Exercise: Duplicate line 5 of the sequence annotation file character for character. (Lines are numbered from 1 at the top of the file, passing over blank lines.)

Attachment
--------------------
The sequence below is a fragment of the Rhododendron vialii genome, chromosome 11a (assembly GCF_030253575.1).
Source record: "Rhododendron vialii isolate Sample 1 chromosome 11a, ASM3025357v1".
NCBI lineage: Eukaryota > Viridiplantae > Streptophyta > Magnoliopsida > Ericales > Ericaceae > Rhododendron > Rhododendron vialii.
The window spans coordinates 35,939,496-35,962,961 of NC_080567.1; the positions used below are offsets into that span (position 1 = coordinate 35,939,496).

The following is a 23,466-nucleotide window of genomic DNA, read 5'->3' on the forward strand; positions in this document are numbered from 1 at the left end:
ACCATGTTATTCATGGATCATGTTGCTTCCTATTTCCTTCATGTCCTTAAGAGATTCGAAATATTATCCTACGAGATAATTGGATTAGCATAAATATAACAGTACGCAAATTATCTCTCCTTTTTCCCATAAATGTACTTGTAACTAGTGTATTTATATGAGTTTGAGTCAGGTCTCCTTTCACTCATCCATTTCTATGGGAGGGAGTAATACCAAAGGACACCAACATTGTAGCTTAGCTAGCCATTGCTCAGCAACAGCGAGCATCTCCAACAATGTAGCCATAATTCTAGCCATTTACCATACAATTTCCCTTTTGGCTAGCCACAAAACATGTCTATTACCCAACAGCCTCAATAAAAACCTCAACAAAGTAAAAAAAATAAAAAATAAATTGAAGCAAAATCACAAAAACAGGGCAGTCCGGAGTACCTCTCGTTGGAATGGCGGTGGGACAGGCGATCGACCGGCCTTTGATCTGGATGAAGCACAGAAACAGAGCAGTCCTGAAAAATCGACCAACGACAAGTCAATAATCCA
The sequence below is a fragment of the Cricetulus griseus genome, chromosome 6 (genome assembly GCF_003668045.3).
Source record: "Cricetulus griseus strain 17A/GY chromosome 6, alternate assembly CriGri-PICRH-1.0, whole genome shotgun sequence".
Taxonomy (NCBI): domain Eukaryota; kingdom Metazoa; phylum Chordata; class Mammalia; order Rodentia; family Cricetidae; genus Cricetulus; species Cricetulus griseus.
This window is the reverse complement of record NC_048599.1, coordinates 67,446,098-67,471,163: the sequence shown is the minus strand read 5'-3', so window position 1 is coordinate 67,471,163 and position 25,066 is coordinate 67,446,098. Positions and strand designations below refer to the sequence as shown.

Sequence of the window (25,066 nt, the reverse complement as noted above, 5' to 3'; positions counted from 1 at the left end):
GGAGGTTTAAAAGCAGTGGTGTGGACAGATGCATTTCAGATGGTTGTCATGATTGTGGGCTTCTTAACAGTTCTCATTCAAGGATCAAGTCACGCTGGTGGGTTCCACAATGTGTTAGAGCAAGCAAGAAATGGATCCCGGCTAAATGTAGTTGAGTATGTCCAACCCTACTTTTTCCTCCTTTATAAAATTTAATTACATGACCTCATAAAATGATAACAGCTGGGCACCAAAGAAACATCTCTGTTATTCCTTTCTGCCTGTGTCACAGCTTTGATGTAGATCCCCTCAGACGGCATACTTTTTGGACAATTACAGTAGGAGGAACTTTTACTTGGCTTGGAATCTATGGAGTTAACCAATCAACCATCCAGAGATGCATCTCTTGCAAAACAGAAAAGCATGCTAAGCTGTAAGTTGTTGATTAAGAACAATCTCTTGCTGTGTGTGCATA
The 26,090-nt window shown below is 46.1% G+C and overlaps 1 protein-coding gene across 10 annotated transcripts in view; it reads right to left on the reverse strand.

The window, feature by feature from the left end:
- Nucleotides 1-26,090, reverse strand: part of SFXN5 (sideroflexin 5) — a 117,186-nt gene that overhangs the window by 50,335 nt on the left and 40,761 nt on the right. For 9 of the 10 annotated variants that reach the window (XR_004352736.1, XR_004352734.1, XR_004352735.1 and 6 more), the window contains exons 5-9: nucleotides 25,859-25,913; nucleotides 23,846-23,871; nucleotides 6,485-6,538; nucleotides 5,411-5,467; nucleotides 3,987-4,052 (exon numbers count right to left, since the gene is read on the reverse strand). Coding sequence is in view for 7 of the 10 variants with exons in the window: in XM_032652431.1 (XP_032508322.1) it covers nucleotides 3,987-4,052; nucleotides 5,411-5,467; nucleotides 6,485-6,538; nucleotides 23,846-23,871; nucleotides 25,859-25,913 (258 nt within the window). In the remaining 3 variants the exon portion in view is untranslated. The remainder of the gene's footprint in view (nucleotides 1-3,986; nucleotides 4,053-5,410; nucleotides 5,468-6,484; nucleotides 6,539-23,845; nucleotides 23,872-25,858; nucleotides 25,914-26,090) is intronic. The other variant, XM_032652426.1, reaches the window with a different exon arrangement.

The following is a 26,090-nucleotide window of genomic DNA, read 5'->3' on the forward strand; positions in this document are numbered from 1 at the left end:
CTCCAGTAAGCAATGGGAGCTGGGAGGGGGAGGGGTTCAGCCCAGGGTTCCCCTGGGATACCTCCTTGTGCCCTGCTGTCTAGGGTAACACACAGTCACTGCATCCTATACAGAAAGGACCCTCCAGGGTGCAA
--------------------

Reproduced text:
The following is a 23,466-nucleotide window of genomic DNA, read 5'->3' on the forward strand; positions in this document are numbered from 1 at the left end: